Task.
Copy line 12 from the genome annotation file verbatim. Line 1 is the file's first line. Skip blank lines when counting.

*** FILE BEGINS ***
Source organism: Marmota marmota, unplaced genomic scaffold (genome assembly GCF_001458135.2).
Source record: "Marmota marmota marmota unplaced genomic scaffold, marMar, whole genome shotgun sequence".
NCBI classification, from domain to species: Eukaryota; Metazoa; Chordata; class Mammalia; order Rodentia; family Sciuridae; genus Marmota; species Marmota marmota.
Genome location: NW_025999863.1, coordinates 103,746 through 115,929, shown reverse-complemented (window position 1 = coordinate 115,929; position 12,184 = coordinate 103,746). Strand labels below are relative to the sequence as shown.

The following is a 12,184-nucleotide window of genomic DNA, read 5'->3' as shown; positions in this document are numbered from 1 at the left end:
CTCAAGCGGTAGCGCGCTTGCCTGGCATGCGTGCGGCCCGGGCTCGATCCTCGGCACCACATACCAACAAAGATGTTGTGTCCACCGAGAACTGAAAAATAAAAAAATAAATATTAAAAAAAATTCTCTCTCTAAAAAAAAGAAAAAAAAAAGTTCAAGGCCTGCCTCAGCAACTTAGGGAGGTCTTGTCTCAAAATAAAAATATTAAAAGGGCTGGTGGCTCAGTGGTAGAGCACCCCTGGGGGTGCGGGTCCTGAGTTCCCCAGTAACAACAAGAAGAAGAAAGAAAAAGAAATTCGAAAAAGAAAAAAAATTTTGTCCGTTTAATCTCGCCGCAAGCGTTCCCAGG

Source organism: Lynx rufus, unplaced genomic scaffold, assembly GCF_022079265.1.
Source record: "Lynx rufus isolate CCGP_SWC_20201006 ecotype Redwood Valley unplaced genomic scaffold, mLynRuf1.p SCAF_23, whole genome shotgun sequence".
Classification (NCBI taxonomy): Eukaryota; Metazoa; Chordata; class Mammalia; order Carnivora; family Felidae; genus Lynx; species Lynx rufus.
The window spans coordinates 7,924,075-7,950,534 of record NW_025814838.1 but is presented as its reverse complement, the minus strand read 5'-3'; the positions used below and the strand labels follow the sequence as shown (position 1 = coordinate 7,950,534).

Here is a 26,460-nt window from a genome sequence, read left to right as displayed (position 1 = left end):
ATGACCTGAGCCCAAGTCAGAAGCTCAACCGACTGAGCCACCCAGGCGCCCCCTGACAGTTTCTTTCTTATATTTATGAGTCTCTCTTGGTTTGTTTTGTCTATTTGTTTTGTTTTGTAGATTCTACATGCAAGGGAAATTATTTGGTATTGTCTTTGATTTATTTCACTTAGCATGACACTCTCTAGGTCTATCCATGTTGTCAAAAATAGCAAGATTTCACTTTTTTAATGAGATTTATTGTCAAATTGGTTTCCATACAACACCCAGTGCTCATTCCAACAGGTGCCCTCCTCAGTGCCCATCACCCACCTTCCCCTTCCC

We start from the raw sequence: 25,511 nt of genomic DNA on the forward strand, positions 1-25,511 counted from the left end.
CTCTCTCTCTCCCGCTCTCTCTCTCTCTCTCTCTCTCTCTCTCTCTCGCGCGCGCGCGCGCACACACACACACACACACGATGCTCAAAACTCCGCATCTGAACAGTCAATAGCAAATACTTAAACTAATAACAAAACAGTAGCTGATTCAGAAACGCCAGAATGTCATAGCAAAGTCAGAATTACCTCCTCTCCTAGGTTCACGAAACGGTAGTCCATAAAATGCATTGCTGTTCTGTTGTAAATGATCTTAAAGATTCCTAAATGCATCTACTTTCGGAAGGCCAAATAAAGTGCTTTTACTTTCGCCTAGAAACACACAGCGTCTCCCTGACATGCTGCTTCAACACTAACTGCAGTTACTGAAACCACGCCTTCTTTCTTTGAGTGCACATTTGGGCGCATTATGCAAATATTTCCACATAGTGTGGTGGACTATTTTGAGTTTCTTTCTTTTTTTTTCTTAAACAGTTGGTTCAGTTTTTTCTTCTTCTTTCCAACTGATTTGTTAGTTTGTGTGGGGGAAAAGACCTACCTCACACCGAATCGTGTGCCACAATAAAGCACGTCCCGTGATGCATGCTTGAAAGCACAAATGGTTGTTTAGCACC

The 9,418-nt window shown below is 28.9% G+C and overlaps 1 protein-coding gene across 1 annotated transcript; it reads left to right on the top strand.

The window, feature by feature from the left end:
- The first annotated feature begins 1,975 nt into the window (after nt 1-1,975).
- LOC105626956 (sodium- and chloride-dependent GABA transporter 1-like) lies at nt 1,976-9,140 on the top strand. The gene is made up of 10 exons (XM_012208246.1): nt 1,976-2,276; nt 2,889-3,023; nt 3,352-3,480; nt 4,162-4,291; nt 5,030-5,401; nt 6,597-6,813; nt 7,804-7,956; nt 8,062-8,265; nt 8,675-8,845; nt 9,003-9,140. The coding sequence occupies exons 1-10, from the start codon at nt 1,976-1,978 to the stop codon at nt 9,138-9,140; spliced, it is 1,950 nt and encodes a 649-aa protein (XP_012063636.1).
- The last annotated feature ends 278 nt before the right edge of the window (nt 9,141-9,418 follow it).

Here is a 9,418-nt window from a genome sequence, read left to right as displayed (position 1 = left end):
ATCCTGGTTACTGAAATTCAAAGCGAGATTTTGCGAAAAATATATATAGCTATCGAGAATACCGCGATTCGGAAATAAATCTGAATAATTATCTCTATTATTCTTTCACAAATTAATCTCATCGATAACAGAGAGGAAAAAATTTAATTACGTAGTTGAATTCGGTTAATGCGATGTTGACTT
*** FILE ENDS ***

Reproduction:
ATGACCTGAGCCCAAGTCAGAAGCTCAACCGACTGAGCCACCCAGGCGCCCCCTGACAGTTTCTTTCTTATATTTATGAGTCTCTCTTGGTTTGTTTTGTCTATTTGTTTTGTTTTGTAGATTCTACATGCAAGGGAAATTATTTGGTATTGTCTTTGATTTATTTCACTTAGCATGACACTCTCTAGGTCTATCCATGTTGTCAAAAATAGCAAGATTTCACTTTTTTAATGAGATTTATTGTCAAATTGGTTTCCATACAACACCCAGTGCTCATTCCAACAGGTGCCCTCCTCAGTGCCCATCACCCACCTTCCCCTTCCC